Giants players, Brian Daboll downplay heated sideline exchanges after embarrassing Week 10 loss to Cowboys

Winning solves everything, they say. But what about losing? Well, bickering tends to follow. And the Giants were the latest example on Sunday, with several coaches and players seen in heated sideline discussions amid a 49-17 blowout loss at the hands of the Cowboys.

Facing a 2-8 start with key players like Daniel Jones and Darren Waller sidelined due to injury, the Giants trailed 28-0 at halftime and 42-7 entering the fourth quarter of their Week 10 showdown. Running back Saquon Barkley was the first to be spotted venting frustration, engaging in an “animated discussion” with coach Brian Daboll after a failed goal-line series, per the Fox broadcast.

Later in the NFC East matchup, wide receivers Darius Slayton and Sterling Shepard appeared to be at odds. The former could be seen grabbing Shepard’s shoulder pads in conversation, then shaking his head while walking away as Shepard trailed him on the sidelines, still vocal about whatever they were discussing.

Giants head coach Brian Daboll downplayed the sideline exchange, much like every other question in his press conference after Sunday’s 49-17 loss.

“Yeah, Slayton and Shep, they weren’t getting into it. Little stuff during the game. Not a big deal,” Daboll said. “I’ve talked to all those guys. Not the results we want but get back to work.”

Shepard was over the sideline exchange too, as both players were caught in the heat of the moment. 

“Man, Listen. That is my brother like my mother’s kids,” Shepard said, “It was never that, never that, it was straight me motivating him to go out there and go do it. Like, that’s the honest truth.

“Just trying to motivate him and keep him going. It’s frustrating obviously look at the score board and how the game went down it’s frustrating, but I was just trying to motivate him to keep on going and fighting through it really.”

Slayton had the same reaction as Shepard when cooler heads prevailed.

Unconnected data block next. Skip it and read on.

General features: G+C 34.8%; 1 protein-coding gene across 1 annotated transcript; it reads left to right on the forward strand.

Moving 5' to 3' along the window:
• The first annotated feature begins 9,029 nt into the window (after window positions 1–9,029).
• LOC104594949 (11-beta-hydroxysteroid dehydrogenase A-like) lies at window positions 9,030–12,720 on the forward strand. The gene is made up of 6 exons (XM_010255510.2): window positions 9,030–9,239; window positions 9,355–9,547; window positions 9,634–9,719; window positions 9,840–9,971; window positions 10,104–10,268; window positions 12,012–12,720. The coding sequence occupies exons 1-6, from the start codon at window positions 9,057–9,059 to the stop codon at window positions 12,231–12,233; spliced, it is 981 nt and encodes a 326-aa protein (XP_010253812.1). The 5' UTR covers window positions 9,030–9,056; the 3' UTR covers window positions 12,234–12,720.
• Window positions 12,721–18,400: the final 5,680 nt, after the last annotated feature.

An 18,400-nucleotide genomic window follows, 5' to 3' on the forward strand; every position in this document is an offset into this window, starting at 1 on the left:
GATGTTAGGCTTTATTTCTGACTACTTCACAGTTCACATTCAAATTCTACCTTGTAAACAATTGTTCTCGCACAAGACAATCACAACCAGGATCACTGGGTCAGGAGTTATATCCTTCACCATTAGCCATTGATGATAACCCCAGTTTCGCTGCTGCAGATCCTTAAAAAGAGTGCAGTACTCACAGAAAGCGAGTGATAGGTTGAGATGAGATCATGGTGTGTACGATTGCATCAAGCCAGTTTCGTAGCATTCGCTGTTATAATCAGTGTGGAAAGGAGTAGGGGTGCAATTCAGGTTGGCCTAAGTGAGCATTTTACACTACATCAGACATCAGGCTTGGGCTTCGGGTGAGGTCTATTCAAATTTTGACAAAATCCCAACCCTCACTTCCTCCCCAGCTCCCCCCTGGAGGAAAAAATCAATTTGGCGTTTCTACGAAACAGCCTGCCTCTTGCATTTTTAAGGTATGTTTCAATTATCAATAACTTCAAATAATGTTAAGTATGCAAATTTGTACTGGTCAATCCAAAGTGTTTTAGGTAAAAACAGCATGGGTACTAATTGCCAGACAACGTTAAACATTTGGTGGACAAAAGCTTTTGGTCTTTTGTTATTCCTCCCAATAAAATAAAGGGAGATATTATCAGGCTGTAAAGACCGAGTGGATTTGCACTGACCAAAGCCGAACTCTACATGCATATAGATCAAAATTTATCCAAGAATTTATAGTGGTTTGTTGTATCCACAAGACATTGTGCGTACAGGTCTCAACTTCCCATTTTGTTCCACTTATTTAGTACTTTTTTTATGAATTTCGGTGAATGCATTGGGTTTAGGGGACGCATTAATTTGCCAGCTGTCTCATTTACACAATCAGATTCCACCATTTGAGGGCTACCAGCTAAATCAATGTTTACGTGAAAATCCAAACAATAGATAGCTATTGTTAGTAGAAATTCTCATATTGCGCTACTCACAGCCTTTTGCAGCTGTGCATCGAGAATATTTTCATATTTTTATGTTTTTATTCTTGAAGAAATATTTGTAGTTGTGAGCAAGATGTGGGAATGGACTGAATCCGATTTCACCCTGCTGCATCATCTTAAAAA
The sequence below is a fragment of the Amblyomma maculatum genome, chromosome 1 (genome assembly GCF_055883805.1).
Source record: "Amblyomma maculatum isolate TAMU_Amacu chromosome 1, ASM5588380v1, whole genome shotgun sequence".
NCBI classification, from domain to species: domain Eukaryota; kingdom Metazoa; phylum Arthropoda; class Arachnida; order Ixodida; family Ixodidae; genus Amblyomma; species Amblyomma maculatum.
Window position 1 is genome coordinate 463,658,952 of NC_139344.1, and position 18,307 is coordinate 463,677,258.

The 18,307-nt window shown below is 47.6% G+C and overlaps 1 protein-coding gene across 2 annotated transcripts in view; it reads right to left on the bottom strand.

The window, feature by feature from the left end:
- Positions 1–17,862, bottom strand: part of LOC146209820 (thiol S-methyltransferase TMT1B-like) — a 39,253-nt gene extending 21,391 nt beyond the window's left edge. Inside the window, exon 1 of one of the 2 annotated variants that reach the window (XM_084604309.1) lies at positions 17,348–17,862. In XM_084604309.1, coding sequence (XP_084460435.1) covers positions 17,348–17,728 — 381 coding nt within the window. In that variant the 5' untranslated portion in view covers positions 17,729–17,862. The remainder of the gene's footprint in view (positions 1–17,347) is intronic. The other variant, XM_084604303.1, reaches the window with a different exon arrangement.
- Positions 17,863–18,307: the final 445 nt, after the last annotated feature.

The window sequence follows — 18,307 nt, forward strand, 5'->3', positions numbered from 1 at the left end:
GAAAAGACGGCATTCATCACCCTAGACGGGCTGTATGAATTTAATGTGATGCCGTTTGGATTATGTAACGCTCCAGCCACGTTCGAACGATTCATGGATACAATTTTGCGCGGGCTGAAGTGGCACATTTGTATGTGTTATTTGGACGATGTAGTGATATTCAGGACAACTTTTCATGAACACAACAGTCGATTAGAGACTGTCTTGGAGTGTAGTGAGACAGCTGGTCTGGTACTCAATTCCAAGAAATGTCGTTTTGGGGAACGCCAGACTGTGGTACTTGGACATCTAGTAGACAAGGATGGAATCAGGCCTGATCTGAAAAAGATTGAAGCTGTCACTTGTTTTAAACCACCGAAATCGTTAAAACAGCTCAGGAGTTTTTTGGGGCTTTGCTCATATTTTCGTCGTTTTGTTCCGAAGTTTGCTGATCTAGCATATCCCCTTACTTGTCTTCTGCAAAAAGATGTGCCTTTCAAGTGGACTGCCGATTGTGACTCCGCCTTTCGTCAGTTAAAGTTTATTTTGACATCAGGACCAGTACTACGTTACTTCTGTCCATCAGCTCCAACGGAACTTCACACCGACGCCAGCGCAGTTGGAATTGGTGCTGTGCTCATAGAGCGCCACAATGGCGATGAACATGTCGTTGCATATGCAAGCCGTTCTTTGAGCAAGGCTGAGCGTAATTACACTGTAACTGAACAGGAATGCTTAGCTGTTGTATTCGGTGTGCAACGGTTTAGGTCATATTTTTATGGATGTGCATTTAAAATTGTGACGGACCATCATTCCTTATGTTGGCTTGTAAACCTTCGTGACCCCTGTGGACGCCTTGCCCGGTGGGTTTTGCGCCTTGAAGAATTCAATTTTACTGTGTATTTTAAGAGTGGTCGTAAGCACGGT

“I got a little frustrated, emotions got the best of me a little bit,” Slayton said. “Obviously I don’t know what the camera saw or caught or whatever but when I was speaking to [Shepard] it was that, he was just trying to calm me down, encourage me, and I’m grateful to have him as a teammate.”

As for the discussion with Groh? Slayton said it was a “spirited conversation.”

“Of course my frustration is always going to come from the team’s success,” Slayton said. “Like my individual success obviously everybody wants to go out there and have a bazillion yards and fifty touchdowns and that’s great and fine but I think at that point in the game I think we were down 28-7 if I’m not mistaken so obviously the game had not gone the way we wanted it to go and obviously that was frustrating in itself. 

“I just have to manage my emotions better in those scenarios.”

Raised emotions are hardly uncommon in the NFL, especially when the results aren’t there on the field. But this has been an increasingly steady issue for the Giants. Earlier this year, Daboll was spotted on different broadcasts expressing disgust at his quarterbacks after turnovers or failed red-zone plays, including Jones and backup Tyrod Taylor, both of whom are now injured.

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